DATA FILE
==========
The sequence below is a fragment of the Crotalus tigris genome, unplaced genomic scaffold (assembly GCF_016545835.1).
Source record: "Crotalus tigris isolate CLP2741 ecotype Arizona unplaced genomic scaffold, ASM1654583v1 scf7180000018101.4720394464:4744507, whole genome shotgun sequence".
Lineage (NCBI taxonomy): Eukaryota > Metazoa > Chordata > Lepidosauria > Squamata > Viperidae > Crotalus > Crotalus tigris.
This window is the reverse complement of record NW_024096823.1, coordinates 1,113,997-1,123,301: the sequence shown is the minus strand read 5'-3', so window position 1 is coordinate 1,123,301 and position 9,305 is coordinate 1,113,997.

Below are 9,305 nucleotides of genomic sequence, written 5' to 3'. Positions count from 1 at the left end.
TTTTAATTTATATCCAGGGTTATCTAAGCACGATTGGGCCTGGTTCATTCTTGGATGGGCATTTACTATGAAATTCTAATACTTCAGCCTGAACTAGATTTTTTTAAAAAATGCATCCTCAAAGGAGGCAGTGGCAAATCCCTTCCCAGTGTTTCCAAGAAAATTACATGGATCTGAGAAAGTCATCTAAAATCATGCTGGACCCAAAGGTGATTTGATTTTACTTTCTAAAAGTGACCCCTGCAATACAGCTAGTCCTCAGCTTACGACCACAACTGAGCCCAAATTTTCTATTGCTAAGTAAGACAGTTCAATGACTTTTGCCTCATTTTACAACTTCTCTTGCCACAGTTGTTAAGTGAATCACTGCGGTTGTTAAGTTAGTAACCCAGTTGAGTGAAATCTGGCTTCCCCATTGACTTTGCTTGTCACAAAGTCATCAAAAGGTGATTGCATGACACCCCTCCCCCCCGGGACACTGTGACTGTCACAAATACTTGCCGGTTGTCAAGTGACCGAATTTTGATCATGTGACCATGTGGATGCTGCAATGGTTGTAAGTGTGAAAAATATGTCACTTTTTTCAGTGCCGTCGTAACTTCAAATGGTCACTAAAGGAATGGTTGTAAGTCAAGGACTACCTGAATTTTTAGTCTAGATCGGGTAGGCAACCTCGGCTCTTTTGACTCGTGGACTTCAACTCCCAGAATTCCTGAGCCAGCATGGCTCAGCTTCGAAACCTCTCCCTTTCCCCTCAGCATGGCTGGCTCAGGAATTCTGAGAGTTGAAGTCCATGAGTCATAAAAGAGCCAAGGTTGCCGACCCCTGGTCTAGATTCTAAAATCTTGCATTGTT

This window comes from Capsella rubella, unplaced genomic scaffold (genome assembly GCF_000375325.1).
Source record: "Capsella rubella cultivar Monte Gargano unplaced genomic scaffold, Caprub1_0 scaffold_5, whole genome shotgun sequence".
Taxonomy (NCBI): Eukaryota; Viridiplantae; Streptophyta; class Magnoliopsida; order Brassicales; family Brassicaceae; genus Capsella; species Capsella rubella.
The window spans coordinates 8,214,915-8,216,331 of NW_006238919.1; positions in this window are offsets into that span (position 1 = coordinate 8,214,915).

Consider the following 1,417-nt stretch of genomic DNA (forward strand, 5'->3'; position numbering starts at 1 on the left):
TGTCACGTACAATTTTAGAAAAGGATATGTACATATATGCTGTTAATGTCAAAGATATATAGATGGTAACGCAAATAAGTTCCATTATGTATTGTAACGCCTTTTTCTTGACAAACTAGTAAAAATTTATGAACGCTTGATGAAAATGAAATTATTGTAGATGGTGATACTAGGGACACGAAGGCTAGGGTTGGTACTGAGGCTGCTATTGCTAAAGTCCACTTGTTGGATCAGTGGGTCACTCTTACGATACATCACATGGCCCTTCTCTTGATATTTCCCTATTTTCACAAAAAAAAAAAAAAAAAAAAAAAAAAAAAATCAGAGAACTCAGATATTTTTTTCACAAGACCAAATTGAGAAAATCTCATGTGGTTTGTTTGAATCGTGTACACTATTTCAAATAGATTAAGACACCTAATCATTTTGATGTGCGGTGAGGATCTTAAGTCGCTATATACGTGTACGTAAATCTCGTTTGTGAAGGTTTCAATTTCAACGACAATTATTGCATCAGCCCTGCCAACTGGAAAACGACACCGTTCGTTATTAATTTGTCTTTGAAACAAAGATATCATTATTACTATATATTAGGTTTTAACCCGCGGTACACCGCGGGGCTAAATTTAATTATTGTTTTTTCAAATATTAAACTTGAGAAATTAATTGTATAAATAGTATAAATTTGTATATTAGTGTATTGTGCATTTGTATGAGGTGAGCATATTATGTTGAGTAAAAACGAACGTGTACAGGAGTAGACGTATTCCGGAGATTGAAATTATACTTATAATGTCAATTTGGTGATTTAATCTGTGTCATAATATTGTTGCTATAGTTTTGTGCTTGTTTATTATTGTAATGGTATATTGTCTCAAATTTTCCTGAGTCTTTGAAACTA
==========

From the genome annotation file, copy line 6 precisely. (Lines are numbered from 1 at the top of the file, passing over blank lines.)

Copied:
TTTTAATTTATATCCAGGGTTATCTAAGCACGATTGGGCCTGGTTCATTCTTGGATGGGCATTTACTATGAAATTCTAATACTTCAGCCTGAACTAGATTTTTTTAAAAAATGCATCCTCAAAGGAGGCAGTGGCAAATCCCTTCCCAGTGTTTCCAAGAAAATTACATGGATCTGAGAAAGTCATCTAAAATCATGCTGGACCCAAAGGTGATTTGATTTTACTTTCTAAAAGTGACCCCTGCAATACAGCTAGTCCTCAGCTTACGACCACAACTGAGCCCAAATTTTCTATTGCTAAGTAAGACAGTTCAATGACTTTTGCCTCATTTTACAACTTCTCTTGCCACAGTTGTTAAGTGAATCACTGCGGTTGTTAAGTTAGTAACCCAGTTGAGTGAAATCTGGCTTCCCCATTGACTTTGCTTGTCACAAAGTCATCAAAAGGTGATTGCATGACACCCCTCCCCCCCGGGACACTGTGACTGTCACAAATACTTGCCGGTTGTCAAGTGACCGAATTTTGATCATGTGACCATGTGGATGCTGCAATGGTTGTAAGTGTGAAAAATATGTCACTTTTTTCAGTGCCGTCGTAACTTCAAATGGTCACTAAAGGAATGGTTGTAAGTCAAGGACTACCTGAATTTTTAGTCTAGATCGGGTAGGCAACCTCGGCTCTTTTGACTCGTGGACTTCAACTCCCAGAATTCCTGAGCCAGCATGGCTCAGCTTCGAAACCTCTCCCTTTCCCCTCAGCATGGCTGGCTCAGGAATTCTGAGAGTTGAAGTCCATGAGTCATAAAAGAGCCAAGGTTGCCGACCCCTGGTCTAGATTCTAAAATCTTGCATTGTT